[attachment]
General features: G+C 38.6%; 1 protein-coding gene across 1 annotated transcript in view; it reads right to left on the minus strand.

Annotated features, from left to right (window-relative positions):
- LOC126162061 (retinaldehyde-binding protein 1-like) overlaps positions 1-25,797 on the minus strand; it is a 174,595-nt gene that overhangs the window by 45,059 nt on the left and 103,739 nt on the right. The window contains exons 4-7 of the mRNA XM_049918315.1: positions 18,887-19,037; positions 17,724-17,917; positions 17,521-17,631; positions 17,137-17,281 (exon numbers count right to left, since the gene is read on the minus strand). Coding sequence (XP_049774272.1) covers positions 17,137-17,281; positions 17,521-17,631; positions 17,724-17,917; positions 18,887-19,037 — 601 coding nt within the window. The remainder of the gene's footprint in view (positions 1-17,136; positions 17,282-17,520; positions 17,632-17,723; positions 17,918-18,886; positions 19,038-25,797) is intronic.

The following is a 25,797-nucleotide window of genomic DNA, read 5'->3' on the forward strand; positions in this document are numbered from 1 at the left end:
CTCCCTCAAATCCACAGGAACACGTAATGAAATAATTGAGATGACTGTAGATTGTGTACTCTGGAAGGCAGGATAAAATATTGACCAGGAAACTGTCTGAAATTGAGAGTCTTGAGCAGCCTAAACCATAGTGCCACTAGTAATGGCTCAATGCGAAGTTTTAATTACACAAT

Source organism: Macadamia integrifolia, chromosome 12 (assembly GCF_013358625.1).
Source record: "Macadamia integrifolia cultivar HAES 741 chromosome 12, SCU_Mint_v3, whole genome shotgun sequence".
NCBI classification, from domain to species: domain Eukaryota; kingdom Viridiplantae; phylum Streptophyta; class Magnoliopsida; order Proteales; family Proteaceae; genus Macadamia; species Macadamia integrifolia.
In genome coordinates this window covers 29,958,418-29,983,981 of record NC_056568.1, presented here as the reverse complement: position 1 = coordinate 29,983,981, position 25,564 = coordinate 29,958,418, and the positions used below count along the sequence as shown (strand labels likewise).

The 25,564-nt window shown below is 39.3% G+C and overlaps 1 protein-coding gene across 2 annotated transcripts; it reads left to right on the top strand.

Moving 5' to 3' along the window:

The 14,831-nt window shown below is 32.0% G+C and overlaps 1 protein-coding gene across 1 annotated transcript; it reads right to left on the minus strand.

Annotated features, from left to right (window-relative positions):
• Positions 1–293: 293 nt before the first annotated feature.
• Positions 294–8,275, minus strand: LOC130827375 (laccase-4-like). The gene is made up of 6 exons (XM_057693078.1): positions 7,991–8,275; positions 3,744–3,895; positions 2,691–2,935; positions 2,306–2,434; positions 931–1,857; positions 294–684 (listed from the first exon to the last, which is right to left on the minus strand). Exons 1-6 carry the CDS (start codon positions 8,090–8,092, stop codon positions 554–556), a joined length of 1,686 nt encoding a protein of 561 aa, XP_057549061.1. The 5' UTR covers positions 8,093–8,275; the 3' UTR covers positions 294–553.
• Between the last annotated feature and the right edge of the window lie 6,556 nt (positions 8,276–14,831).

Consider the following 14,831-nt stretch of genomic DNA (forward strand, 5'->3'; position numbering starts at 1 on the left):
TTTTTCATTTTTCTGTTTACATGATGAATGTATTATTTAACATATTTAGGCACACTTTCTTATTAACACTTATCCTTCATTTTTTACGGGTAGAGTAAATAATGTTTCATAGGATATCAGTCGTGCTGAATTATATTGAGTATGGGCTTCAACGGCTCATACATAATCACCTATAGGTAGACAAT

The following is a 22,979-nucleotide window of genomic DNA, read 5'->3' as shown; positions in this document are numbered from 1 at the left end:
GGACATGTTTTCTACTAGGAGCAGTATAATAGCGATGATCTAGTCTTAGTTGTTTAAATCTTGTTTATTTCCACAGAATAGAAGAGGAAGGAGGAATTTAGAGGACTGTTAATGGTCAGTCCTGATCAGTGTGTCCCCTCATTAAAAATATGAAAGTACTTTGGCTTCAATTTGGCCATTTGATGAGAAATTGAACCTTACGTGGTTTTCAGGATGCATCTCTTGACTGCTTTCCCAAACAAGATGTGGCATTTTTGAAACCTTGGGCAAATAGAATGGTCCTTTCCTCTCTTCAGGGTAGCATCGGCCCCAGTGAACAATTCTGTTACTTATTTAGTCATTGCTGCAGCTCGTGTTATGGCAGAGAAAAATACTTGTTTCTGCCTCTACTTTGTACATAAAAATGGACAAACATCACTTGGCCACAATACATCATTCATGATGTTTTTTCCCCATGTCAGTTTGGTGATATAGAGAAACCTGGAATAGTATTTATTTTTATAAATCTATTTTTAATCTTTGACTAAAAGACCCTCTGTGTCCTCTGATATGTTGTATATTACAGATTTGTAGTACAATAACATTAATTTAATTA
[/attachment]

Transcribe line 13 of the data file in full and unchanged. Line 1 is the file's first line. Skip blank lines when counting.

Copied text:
Annotated features, from left to right (window-relative positions):